Book Image

Rust Programming By Example

By : Guillaume Gomez, Antoni Boucher
Book Image

Rust Programming By Example

By: Guillaume Gomez, Antoni Boucher

Overview of this book

Rust is an open source, safe, concurrent, practical language created by Mozilla. It runs blazingly fast, prevents segfaults, and guarantees safety. This book gets you started with essential software development by guiding you through the different aspects of Rust programming. With this approach, you can bridge the gap between learning and implementing immediately. Beginning with an introduction to Rust, you’ll learn the basic aspects such as its syntax, data types, functions, generics, control flows, and more. After this, you’ll jump straight into building your first project, a Tetris game. Next you’ll build a graphical music player and work with fast, reliable networking software using Tokio, the scalable and productive asynchronous IO Rust library. Over the course of this book, you’ll explore various features of Rust Programming including its SDL features, event loop, File I/O, and the famous GTK+ widget toolkit. Through these projects, you’ll see how well Rust performs in terms of concurrency—including parallelism, reliability, improved performance, generics, macros, and thread safety. We’ll also cover some asynchronous and reactive programming aspects of Rust. By the end of the book, you’ll be comfortable building various real-world applications in Rust.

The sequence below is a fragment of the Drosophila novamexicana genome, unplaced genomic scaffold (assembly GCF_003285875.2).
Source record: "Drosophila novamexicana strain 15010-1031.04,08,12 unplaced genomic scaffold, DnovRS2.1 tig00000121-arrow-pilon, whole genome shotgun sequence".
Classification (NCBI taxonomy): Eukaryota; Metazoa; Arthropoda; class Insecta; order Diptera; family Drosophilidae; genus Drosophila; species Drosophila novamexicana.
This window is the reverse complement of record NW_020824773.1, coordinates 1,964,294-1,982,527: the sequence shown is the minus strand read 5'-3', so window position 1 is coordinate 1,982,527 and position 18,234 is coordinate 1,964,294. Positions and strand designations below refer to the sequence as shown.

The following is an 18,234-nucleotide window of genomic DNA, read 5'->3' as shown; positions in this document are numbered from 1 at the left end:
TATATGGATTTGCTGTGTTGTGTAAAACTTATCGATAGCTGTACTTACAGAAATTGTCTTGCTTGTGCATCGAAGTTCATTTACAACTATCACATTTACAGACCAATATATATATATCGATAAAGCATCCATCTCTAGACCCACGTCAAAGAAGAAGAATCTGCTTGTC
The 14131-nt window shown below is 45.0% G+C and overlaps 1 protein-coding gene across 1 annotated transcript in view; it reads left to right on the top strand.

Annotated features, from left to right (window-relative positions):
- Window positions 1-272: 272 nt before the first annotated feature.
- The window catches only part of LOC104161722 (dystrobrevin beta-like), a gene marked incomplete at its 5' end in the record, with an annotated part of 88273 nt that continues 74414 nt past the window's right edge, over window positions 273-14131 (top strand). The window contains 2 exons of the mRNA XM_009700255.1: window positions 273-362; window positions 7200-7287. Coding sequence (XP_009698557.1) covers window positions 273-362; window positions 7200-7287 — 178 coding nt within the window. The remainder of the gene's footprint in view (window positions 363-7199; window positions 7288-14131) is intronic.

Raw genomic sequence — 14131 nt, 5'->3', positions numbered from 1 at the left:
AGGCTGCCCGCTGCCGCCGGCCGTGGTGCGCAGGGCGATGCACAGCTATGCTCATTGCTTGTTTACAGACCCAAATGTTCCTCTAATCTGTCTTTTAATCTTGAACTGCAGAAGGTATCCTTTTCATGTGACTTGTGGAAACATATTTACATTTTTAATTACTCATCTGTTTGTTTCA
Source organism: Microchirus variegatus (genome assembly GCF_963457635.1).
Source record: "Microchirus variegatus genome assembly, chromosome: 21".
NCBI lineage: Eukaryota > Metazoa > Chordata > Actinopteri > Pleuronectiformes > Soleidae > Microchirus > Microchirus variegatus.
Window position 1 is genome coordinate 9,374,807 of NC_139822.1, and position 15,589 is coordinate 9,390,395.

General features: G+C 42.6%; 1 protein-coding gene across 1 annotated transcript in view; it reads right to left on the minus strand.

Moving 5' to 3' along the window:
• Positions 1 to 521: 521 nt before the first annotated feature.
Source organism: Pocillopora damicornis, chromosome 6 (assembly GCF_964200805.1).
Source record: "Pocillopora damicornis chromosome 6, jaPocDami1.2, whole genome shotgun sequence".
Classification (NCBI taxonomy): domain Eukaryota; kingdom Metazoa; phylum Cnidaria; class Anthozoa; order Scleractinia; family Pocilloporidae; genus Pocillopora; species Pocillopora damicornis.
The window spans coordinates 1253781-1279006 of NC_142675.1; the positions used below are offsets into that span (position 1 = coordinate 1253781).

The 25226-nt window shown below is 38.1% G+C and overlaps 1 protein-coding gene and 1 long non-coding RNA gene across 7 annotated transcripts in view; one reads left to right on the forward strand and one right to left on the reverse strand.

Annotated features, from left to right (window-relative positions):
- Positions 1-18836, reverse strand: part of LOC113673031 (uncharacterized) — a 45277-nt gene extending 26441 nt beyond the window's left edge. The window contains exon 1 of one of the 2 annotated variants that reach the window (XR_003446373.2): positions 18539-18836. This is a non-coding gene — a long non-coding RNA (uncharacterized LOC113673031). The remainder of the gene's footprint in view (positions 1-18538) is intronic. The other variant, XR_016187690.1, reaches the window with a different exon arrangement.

Table of Contents (18 chapters)
Title Page
Copyright and Credits
Packt Upsell
Events and Basic Game Mechanisms


Generics are a way to make a function or a type work for multiple types to avoid code duplication. Let's rewrite our max function to make it generic:

fn max<T: PartialOrd>(a: T, b: T) -> T {
    if a > b {
    } else {

The first thing to note is that there's a new part after the function name: this is where we declare the generic types. We declare a generic T type, : PartialOrd after it means that this T type must implement the PartialOrd trait. This is called a trait bound. We then use this T type for both of our parameters and the return type. Then, we see the same function body as the one from our non-generic function. We needed to add the trait bound because, by default, no operation is allowed on a generic type. The PartialOrd trait allows us to use the comparison operators.

We can then use this function with any type that implements PartialOrd:

println!("{}", max('a', 'z'));

This is using static dispatch as opposed to dynamic dispatch, meaning that the compiler will generate a max function specific to char in the resulting binary. Dynamic dispatch is another approach that resolves the right function to call at runtime, which is less efficient.

The Option type

Generics can also be used in a type. The Option type from the standard library is a generic type, defined as such:

enum Option<T> {

This type is useful to encode the possibility of the absence of a value. None means no value, while Some(value) is used when there's a value.